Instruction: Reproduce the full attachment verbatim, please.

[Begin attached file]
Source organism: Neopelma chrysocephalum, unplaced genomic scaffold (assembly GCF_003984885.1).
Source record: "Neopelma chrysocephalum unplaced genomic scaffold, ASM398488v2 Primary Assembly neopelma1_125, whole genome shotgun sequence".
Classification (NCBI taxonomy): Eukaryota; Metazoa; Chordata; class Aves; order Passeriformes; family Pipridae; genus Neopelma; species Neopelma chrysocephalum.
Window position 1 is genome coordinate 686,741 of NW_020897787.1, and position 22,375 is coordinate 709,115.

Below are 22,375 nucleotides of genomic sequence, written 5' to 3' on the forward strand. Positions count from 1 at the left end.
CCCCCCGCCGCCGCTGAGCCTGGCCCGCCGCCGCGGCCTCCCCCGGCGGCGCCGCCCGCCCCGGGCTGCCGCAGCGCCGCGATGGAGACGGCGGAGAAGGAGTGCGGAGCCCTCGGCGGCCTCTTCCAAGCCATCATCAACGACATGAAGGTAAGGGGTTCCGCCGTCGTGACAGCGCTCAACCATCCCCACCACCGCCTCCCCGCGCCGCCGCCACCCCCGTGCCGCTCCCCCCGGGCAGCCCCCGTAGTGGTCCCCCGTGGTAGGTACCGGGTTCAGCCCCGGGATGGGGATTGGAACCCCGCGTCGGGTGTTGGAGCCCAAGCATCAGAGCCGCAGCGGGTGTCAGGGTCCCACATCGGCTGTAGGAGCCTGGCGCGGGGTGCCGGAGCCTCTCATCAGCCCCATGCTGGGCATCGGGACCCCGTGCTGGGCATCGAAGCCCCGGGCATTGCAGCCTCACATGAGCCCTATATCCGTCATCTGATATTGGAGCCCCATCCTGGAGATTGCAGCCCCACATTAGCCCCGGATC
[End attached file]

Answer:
Source organism: Neopelma chrysocephalum, unplaced genomic scaffold (assembly GCF_003984885.1).
Source record: "Neopelma chrysocephalum unplaced genomic scaffold, ASM398488v2 Primary Assembly neopelma1_125, whole genome shotgun sequence".
Classification (NCBI taxonomy): Eukaryota; Metazoa; Chordata; class Aves; order Passeriformes; family Pipridae; genus Neopelma; species Neopelma chrysocephalum.
Window position 1 is genome coordinate 686,741 of NW_020897787.1, and position 22,375 is coordinate 709,115.

Below are 22,375 nucleotides of genomic sequence, written 5' to 3' on the forward strand. Positions count from 1 at the left end.
CCCCCCGCCGCCGCTGAGCCTGGCCCGCCGCCGCGGCCTCCCCCGGCGGCGCCGCCCGCCCCGGGCTGCCGCAGCGCCGCGATGGAGACGGCGGAGAAGGAGTGCGGAGCCCTCGGCGGCCTCTTCCAAGCCATCATCAACGACATGAAGGTAAGGGGTTCCGCCGTCGTGACAGCGCTCAACCATCCCCACCACCGCCTCCCCGCGCCGCCGCCACCCCCGTGCCGCTCCCCCCGGGCAGCCCCCGTAGTGGTCCCCCGTGGTAGGTACCGGGTTCAGCCCCGGGATGGGGATTGGAACCCCGCGTCGGGTGTTGGAGCCCAAGCATCAGAGCCGCAGCGGGTGTCAGGGTCCCACATCGGCTGTAGGAGCCTGGCGCGGGGTGCCGGAGCCTCTCATCAGCCCCATGCTGGGCATCGGGACCCCGTGCTGGGCATCGAAGCCCCGGGCATTGCAGCCTCACATGAGCCCTATATCCGTCATCTGATATTGGAGCCCCATCCTGGAGATTGCAGCCCCACATTAGCCCCGGATC